Ron Paul’s support peaks on the eve of Iowa caucus

Republican presidential hopeful U.S. Rep Ron Paul (R-TX) waves during a campaign stop at the Park Place Event Center on January 2, 2012 in Cedar Falls, Iowa (AFP Photo / Justin Sullivan)

Republicans in the state of Iowa will gather today to cast their vote in the caucuses that will largely impact the presidential race, and all eyes are on Ron Paul as the Texas Congressman holds the lead in the polls.

Following the bow out of Herman Cain and a schizophrenic surge up and down in the popularity of his peers, Rep. Ron Paul has rocketed to the forefront of the Republican Party in recent week, passing the competing gang of politicians also vying for the nomination. By Tuesday night, America will know the results of the Iowa Caucuses and could indeed have a clear idea of who could take the GOP’s nomination and perhaps eventually the presidency.

The last few surveys conducted by the Des Moines Register and Public Policy Polling put Paul either above the other frontrunners or neck-and-neck at first place. The Iowa caucus, the first among many during the presidential election year, have historically played a role in the rest of the race leading up to November.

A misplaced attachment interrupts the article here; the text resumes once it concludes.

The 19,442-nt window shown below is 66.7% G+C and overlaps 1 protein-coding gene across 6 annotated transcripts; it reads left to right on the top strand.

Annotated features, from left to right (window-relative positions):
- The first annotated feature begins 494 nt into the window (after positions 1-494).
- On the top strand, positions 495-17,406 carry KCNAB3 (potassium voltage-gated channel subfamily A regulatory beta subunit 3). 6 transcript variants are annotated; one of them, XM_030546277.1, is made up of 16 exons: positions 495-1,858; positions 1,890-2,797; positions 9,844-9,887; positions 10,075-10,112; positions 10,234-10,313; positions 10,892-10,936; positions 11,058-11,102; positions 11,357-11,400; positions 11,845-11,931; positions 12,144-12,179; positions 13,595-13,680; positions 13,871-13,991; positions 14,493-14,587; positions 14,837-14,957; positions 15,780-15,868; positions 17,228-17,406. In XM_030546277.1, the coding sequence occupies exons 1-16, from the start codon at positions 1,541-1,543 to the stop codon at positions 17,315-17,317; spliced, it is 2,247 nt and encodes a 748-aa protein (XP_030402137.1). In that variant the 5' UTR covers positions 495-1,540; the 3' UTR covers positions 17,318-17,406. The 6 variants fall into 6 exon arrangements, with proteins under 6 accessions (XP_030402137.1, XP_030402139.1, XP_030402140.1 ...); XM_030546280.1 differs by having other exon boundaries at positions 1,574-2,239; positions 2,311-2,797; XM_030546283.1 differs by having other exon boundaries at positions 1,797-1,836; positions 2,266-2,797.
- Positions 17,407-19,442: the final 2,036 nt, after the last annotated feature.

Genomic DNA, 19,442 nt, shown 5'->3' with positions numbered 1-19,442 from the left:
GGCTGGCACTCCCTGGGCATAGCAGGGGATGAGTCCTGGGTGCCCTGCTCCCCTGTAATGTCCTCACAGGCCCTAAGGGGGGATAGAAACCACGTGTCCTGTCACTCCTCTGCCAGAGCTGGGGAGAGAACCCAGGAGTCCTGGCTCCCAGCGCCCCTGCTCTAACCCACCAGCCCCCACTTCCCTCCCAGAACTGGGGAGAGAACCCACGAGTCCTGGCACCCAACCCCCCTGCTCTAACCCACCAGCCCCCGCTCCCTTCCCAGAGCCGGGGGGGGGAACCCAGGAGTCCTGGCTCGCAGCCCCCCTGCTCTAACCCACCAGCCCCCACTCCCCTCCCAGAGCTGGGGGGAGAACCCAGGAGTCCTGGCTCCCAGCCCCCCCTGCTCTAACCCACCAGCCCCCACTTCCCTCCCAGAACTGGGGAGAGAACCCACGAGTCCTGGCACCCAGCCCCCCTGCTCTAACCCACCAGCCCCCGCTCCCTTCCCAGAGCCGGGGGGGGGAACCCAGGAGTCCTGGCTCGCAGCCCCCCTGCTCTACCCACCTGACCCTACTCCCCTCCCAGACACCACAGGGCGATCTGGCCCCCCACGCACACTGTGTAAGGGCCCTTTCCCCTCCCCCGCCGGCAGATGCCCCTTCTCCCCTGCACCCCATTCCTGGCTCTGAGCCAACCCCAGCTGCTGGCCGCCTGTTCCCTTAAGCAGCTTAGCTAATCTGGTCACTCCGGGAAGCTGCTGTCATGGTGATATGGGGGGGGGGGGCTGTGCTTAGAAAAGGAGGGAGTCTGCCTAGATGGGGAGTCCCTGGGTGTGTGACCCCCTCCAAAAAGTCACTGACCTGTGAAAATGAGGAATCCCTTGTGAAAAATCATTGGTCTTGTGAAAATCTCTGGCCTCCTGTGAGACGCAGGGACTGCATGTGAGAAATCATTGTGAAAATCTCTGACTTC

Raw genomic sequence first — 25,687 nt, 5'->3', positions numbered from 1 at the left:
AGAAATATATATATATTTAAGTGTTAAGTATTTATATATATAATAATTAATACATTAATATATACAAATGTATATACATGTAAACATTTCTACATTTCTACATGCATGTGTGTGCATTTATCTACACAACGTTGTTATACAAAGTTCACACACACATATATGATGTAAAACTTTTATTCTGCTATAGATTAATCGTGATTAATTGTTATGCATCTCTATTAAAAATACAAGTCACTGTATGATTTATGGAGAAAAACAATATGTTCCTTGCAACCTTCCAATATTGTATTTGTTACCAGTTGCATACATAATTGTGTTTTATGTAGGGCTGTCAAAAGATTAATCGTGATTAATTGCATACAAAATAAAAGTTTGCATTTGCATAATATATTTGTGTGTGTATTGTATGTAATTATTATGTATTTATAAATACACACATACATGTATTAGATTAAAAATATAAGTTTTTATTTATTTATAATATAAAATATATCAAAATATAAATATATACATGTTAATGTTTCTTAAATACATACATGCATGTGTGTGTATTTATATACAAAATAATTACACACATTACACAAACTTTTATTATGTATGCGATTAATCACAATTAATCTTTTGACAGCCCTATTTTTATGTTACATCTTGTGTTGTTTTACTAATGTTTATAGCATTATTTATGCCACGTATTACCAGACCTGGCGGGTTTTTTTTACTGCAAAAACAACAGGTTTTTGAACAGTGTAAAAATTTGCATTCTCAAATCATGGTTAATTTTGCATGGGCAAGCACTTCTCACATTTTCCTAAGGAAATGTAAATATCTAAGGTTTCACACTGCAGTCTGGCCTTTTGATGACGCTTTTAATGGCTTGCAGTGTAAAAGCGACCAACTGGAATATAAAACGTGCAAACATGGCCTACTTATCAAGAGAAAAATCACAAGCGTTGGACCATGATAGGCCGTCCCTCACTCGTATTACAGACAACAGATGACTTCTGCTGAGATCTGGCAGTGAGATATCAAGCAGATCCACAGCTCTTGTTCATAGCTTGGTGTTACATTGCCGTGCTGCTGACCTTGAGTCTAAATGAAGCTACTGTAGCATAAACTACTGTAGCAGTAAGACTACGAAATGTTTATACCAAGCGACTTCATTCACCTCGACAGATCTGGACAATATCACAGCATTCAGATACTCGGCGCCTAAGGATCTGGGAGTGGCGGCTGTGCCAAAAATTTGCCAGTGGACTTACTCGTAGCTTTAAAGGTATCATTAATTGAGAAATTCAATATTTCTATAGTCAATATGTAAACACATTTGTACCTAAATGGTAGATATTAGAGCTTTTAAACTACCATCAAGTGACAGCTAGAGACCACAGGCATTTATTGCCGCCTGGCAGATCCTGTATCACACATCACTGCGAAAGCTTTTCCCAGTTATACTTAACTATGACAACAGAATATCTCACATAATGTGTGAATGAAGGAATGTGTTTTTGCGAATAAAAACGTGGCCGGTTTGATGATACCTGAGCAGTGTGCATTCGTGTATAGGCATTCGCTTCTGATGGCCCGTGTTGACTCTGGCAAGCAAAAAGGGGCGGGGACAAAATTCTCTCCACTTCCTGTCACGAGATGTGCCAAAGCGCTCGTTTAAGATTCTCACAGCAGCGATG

On Monday, Rep. Paul acknowledged the skyrocketing support that could propel him to victory today, but stayed strong in backing his word and the campaign promises he’s made.

“We, the people, are growing and I’m optimistic,” Paul said from Davenport, Iowa on Monday. That same day the politician found himself in Des Moines, IA and was welcomed by the same admiration as he did across state. “The enthusiasm is growing by leaps and bounds and crowds are getting bigger,” Paul said from Des Moines Marriott ballroom. What was expected to serve as a “whistlestop” on the road to caucus day turned into practically a party as droves turned out to show their support. That support, says Paul, comes from ideas that he willing to stand up for, much to the chagrin of his GOP peers.

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